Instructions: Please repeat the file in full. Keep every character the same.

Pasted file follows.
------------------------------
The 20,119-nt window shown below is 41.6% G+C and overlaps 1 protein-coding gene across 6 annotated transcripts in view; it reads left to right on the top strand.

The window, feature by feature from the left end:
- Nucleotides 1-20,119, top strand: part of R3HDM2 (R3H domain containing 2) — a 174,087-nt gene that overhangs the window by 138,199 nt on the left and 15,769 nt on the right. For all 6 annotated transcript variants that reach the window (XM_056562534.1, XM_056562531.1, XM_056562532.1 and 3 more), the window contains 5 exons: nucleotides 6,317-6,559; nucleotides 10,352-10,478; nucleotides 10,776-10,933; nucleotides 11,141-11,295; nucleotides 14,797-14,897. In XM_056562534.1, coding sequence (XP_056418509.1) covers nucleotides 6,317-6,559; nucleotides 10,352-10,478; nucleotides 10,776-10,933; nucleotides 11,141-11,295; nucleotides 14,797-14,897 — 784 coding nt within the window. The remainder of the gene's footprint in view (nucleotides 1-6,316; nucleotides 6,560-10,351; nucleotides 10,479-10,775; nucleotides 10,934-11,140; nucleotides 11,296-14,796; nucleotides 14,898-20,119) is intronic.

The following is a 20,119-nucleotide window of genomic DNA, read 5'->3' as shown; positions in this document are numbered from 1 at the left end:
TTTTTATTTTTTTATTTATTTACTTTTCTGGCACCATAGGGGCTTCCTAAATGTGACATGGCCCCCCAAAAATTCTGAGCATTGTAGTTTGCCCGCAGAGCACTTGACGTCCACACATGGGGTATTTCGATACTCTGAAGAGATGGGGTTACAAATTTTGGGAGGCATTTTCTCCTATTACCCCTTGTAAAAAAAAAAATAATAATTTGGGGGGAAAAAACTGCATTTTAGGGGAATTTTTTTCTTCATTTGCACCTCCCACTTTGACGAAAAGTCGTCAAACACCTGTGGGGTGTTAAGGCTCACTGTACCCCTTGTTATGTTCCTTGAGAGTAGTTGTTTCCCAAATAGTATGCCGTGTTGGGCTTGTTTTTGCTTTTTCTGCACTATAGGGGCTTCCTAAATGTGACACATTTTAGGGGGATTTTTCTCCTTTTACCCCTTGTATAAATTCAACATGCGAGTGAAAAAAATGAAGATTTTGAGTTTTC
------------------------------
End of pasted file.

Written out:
The 20,119-nt window shown below is 41.6% G+C and overlaps 1 protein-coding gene across 6 annotated transcripts in view; it reads left to right on the top strand.

The window, feature by feature from the left end:
- Nucleotides 1-20,119, top strand: part of R3HDM2 (R3H domain containing 2) — a 174,087-nt gene that overhangs the window by 138,199 nt on the left and 15,769 nt on the right. For all 6 annotated transcript variants that reach the window (XM_056562534.1, XM_056562531.1, XM_056562532.1 and 3 more), the window contains 5 exons: nucleotides 6,317-6,559; nucleotides 10,352-10,478; nucleotides 10,776-10,933; nucleotides 11,141-11,295; nucleotides 14,797-14,897. In XM_056562534.1, coding sequence (XP_056418509.1) covers nucleotides 6,317-6,559; nucleotides 10,352-10,478; nucleotides 10,776-10,933; nucleotides 11,141-11,295; nucleotides 14,797-14,897 — 784 coding nt within the window. The remainder of the gene's footprint in view (nucleotides 1-6,316; nucleotides 6,560-10,351; nucleotides 10,479-10,775; nucleotides 10,934-11,140; nucleotides 11,296-14,796; nucleotides 14,898-20,119) is intronic.

The following is a 20,119-nucleotide window of genomic DNA, read 5'->3' as shown; positions in this document are numbered from 1 at the left end:
TTTTTATTTTTTTATTTATTTACTTTTCTGGCACCATAGGGGCTTCCTAAATGTGACATGGCCCCCCAAAAATTCTGAGCATTGTAGTTTGCCCGCAGAGCACTTGACGTCCACACATGGGGTATTTCGATACTCTGAAGAGATGGGGTTACAAATTTTGGGAGGCATTTTCTCCTATTACCCCTTGTAAAAAAAAAAATAATAATTTGGGGGGAAAAAACTGCATTTTAGGGGAATTTTTTTCTTCATTTGCACCTCCCACTTTGACGAAAAGTCGTCAAACACCTGTGGGGTGTTAAGGCTCACTGTACCCCTTGTTATGTTCCTTGAGAGTAGTTGTTTCCCAAATAGTATGCCGTGTTGGGCTTGTTTTTGCTTTTTCTGCACTATAGGGGCTTCCTAAATGTGACACATTTTAGGGGGATTTTTCTCCTTTTACCCCTTGTATAAATTCAACATGCGAGTGAAAAAAATGAAGATTTTGAGTTTTC